I am an endlessly curious person who genuinely enjoys learning and teaching. My favorite part about tutoring is the chance to meet new and interesting people and share in the process of learning and understanding. The subjects I am most passionate about are music, ELL/ESL, culture and language learning in general.
Music is a big part of my life - I am a violinist, music teacher and performer. I also enjoy traveling and getting to know other cultures and their languages. I lived in Beijing, China for 4 years and also in Quito, Ecuador for 4 years and learned to speak both Mandarin Chinese and Spanish.
During my time in China, I tutored many students in English and developed a real respect for the difficulties of learning this language! But it is also fascinating and opens the doors to so many opportunities. I know that students pursuing this goal work hard and I am excited to help them achieve it to the best of their ability.
Regarding my experience as a music teacher I have taught beginning to advanced violin, viola, cello and bass as well as both SL and HL IB Music (which includes in depth work in music history, theory and analysis). I also work as an IB Examiner, giving me a unique perspective on the range of talent around the world in this area. IB Music is a particularly comprehensive course but when approached well, very rewarding in terms of it's benefits to your understanding and appreciation of music.
Education & Certification
Undergraduate Degree: Barnard College - Bachelors, East Asian Languages and Cultures, Minor: Music
Graduate Degree: SUNY College at Buffalo - Masters, Multidisciplinary Studies for Internationl Educators
GRE Verbal: 164
GRE Analytical Writing: 5
Reading, Yoga, Hiking, Cooking, Dog walking, Traveling, Learning languages
What is your teaching philosophy?
Each student is an individual and unique person with his or her own interests and ways of learning; my goal as a teacher is to meet you where you are and tailor my teaching strategy to meet your needs.
What might you do in a typical first session with a student?
My first goal is to get to know the student, find out about background and interests, and (most importantly) determine what ways of learning are most effective for that particular student - speaking, listening, written notes, visuals, metaphors, etc.
How can you help a student become an independent learner?
In order to be an independent learner a student must take ownership of their learning and become invested in it. There has to be a connection to real life and why learning a particular subject will help you or enrich your life. My role as a teacher is to assist the student in finding that meaning and then guiding them in terms of developing good study habits and building strong independent research skills.
How would you help a student stay motivated?
One way that a tutor helps motivate a student is through the regularity of meeting - having that weekly (or sometimes more often) session helps keep a student on track. Additionally, I like to try to find fun ways to keep things interesting - for example, a special challenge or puzzle to solve.
If a student has difficulty learning a skill or concept, what would you do?
There are several possible courses of action - one would be to leave the skill/concept alone for a while and come back to it (oftentimes just having some space from a frustrating problem allows you to approach it with a fresh view), another option would be to approach the question from a different angle, find a different way of phrasing it or thinking about.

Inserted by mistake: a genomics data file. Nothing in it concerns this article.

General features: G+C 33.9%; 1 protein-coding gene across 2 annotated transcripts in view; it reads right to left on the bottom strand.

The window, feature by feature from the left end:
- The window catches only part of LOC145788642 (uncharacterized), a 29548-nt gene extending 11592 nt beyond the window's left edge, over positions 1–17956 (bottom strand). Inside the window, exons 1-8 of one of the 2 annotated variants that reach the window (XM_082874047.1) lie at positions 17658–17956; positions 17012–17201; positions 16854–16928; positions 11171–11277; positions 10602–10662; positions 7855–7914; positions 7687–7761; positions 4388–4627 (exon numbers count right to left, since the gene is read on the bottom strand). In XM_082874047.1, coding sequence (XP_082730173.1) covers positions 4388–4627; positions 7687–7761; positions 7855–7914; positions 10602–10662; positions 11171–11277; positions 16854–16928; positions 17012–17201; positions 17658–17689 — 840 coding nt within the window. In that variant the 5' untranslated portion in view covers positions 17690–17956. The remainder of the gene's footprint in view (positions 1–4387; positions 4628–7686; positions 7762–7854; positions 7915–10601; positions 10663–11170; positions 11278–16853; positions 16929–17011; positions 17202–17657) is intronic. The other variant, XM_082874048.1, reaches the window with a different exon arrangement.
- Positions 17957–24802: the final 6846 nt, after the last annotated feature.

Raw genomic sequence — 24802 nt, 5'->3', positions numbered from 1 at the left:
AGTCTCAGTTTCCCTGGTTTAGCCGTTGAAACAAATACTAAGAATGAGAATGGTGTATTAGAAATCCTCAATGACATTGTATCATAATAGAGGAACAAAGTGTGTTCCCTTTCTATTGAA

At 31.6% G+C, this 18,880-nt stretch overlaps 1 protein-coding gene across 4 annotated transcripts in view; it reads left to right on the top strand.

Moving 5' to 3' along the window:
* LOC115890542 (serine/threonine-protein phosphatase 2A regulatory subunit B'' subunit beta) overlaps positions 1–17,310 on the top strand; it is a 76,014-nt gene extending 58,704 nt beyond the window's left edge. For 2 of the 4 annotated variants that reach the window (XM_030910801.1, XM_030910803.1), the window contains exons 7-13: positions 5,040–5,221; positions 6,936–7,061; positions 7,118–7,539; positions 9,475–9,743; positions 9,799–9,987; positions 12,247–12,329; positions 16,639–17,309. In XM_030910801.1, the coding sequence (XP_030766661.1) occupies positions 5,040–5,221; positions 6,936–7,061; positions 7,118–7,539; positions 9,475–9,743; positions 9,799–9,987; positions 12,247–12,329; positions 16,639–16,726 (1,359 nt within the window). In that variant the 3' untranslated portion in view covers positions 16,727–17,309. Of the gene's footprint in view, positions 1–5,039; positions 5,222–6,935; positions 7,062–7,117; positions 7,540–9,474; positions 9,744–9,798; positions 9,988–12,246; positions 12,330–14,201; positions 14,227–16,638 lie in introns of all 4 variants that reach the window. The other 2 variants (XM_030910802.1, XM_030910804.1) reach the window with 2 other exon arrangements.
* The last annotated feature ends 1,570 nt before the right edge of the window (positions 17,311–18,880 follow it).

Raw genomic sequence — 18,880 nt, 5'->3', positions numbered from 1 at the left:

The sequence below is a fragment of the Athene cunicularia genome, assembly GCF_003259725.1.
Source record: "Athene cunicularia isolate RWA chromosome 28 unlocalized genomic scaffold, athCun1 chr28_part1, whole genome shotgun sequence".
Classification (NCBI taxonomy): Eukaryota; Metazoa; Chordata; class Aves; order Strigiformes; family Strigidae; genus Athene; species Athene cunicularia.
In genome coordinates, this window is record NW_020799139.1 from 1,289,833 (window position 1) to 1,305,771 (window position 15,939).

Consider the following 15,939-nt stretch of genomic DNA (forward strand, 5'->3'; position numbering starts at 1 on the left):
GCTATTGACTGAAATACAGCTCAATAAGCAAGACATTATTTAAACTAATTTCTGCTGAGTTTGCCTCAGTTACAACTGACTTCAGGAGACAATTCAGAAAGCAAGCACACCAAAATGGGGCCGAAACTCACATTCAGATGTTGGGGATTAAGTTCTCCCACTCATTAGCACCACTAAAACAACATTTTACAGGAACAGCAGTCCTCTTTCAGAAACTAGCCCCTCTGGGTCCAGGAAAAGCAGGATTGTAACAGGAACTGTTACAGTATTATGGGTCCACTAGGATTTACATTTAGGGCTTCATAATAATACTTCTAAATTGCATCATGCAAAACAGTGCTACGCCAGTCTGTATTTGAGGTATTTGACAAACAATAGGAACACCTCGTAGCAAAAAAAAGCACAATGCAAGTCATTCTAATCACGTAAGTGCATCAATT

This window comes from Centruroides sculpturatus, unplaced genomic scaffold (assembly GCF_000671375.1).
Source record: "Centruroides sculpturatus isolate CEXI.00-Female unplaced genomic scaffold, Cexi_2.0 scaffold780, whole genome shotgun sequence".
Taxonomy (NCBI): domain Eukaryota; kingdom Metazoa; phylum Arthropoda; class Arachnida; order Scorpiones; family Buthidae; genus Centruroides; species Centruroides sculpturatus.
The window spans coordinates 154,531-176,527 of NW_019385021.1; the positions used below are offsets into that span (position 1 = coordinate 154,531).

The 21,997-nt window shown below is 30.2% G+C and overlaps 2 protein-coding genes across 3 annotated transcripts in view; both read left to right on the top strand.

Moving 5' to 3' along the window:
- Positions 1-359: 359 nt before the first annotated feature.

How do you help students who are struggling with reading comprehension?
I help them look for clues in the passage to help guide their way - keywords, recognizing sentence structures, parts of speech, etc. It can also help to read out loud or look for clues in other areas such as accompanying pictures. Sometimes even the questions that follow a reading passage can provide clues.
What strategies have you found to be most successful when you start to work with a student?
Showing you care and are invested in their learning. This means getting to know the student and developing a relationship based on respect for the work you are both doing.
How would you help a student get excited/engaged with a subject that they are struggling in?
I try to find exciting or interesting examples outside of the expected to help the student see things from a different angle or possibly spark some interest where there wasn't any before. Using humor is also a good way to help the student find perspective.
What techniques would you use to be sure that a student understands the material?
A good way to know if a student understands something is to ask them to "teach" you or explain it back to you. I can also use simple assessments to gauge the level of understanding.
How do you build a student's confidence in a subject?
Again, being able to teach others or explain a concept to others is a great way of both solidifying your own understanding and building confidence with the knowledge that you do have. Any kind of creative project/portfolio that a student has invested themselves in is also a great way to build confidence.
How do you evaluate a student's needs?
It could be as simple as asking the student what they need. Some are more willing/able to tell you than others. I also look for clues as to their needs based on how they react to different kinds of tools and assessments used - what works and what doesn't? If a particular strategy doesn't seem to be working, then I will try a different angle.
How do you adapt your tutoring to the student's needs?
By asking questions and being attentive to the way a student responds to each new activity or strategy.
What types of materials do you typically use during a tutoring session?
Most people learn best with a combination of learning styles incorporated so this could include paper, pencil, tablet, phone, computer, iPad, poster, etc.